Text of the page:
An inverter generator will also run at variable speeds depending on the load. By running at variable speeds, it makes them more fuel efficient by idling down the load very low, saving fuel and making them quieter. Another nice feature of inverter generators is that they tend to be lighter and smaller than conventional generators due to having a smaller engine and alternator.  The Honda EU2000i is a great example of an inverter generator and one of the best sellers on the market.

On the flip-side, Conventional generators typically have an engine that is connected to an alternator, which has heavy copper wires and runs at 3600 RPM to produce AC power. In other words, the generator must run at full speed regardless of the load put on it. When a load is put onto this type of generator, the throttle opens and allows more fuel and air to enter the engine to keep up with the load thus making it not very fuel efficient and louder comapred to an inverter generator.

Furthermore, the electricity produced from a conventional generator is not as clean as utility power and is not recommended for powering sensitive electronics such as you TV or computer. Conventional generators are a great option for emergency backup power to a home such as appliances, lights, pumps, and fans.

So when picking yourself a generator, determine what you'll be using it for and choose the kind that's best for you. Having too much or two little power can create more problems rather than solutions. For more assistance in choosing the generator that's right for you, visit our Generator Buyer's Guide.

Monday, October 7, 2013

Portable Generator Maintenance Tips

Properly maintaining your portable generator is crucial if you want it to start every time you need it. Below are some tips to help you maintain your portable generator.

Change the Oil
The most important thing for you to do is change the oil on a frequent basis! Most new generators need their first oil change after just 20 hours of use. Beyond that, you'll have to change it every fifty to sixty hours depending on the generators maintenance schedule. Keep in mind that for extended run times (e.g. 36 hours) you will want to check (and possibly change) the oil when you top off the fuel.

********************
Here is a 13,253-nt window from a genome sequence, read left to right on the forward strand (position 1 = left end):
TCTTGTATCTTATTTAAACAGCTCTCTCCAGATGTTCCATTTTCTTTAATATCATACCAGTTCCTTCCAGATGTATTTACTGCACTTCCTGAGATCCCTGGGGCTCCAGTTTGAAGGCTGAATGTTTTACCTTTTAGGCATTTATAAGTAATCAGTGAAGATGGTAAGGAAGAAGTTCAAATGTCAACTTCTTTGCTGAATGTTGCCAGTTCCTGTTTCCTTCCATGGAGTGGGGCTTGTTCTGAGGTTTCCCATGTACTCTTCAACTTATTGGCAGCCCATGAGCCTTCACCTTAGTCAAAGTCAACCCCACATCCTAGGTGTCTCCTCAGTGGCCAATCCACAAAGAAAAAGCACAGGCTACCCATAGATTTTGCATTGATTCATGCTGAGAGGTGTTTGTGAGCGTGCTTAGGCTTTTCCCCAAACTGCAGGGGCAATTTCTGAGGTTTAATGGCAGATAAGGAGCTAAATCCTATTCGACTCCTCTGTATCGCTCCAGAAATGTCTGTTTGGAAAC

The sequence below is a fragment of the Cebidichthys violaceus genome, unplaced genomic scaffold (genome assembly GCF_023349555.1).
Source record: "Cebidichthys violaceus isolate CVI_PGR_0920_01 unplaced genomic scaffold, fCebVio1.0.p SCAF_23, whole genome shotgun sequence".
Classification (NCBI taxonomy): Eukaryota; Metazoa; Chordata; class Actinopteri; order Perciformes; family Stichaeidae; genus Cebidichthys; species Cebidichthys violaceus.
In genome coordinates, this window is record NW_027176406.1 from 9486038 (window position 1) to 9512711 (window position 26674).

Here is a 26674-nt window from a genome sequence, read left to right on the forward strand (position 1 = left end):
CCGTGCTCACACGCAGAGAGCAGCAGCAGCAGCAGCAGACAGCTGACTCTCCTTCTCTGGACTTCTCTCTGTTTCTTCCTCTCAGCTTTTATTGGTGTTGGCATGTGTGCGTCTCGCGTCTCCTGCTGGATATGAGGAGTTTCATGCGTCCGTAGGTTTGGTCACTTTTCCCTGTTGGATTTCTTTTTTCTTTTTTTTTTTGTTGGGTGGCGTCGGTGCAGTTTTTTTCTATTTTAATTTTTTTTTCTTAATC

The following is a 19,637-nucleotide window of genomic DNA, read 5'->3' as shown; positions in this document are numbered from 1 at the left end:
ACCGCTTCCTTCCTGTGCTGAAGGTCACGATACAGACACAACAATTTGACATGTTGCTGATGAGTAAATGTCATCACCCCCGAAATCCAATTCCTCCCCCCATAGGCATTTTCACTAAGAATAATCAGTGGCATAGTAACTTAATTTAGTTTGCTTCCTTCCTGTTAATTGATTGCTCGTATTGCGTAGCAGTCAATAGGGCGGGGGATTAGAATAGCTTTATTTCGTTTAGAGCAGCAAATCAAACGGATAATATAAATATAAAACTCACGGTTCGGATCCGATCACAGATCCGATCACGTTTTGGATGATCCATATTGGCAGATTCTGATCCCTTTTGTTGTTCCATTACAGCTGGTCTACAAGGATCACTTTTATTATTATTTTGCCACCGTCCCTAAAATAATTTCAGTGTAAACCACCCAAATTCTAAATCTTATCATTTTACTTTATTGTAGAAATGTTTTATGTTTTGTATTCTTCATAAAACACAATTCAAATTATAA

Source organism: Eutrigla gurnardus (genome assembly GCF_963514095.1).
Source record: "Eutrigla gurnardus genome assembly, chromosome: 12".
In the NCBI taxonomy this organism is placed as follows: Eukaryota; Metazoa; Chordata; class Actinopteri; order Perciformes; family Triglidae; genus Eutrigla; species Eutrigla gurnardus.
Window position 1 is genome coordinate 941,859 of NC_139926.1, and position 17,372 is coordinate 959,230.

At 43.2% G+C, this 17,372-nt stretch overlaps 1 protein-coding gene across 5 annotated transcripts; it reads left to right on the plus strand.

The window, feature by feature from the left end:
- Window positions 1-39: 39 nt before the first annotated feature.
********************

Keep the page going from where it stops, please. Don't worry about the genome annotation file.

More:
Generators work extremely hard and it shows in the engine oil. That's why it's important to conduct more frequent oil changes than you do with a car. Keep some extra oil around so you’re not scrambling around during a storm trying to find some at a local auto parts store. If the generator you have has an oil filter make sure you replace it with a new one when changing the oil also.

Change the Spark Plug
Another thing to check and possibly change on a regular basis is the spark plug. If you notice the generator starting to take longer than usual to start, the spark plug could be the culprit. Over time, the spark plug will build up carbon around the electrode, affecting the “spark” which is needed to start and run the engine. This is a very inexpensive item, and it's good to have on hand.

Clean or Change the Air Filter
When the generator is running, it is sucking in air which goes through an air filter. When the filter gets clogged, the engine will be hard to start and will run very rough. Depending on the generator you have, you might be able to clean it. Not all filters can be cleaned though, so be sure to check your owner’s manual to see which kind of filter you have and keep it clean!

Use Fuel Stabilizer
Bad fuel is the #1 cause of generators not starting. Many manufacturers advise adding fuel stabilizer to the gas to help minimize fuel breakdown, varnish and gum buildup. But it's no guarantee against problems.
If you’re going to be storing your generator for a long period of time add some stabilizer and run the generator out of gas. If you decide to store the generator with fuel in the tank make sure the fuel tank is topped off so it does not have a chance to collect moisture inside and also add fuel stabilizer.

Give it a Workout!
Last but not least Exercise Your Generator. It is recommended you start your generator every 1-3 weeks according to most manufacturers and let it run for about 20 minutes with a load on it. If your generator has electric start this would be a good time to charge the battery also.

When in doubt, always check your owner’s manual, which is the bible of generator maintenance. Click here for manufacturers' phone numbers should you need to order a manual.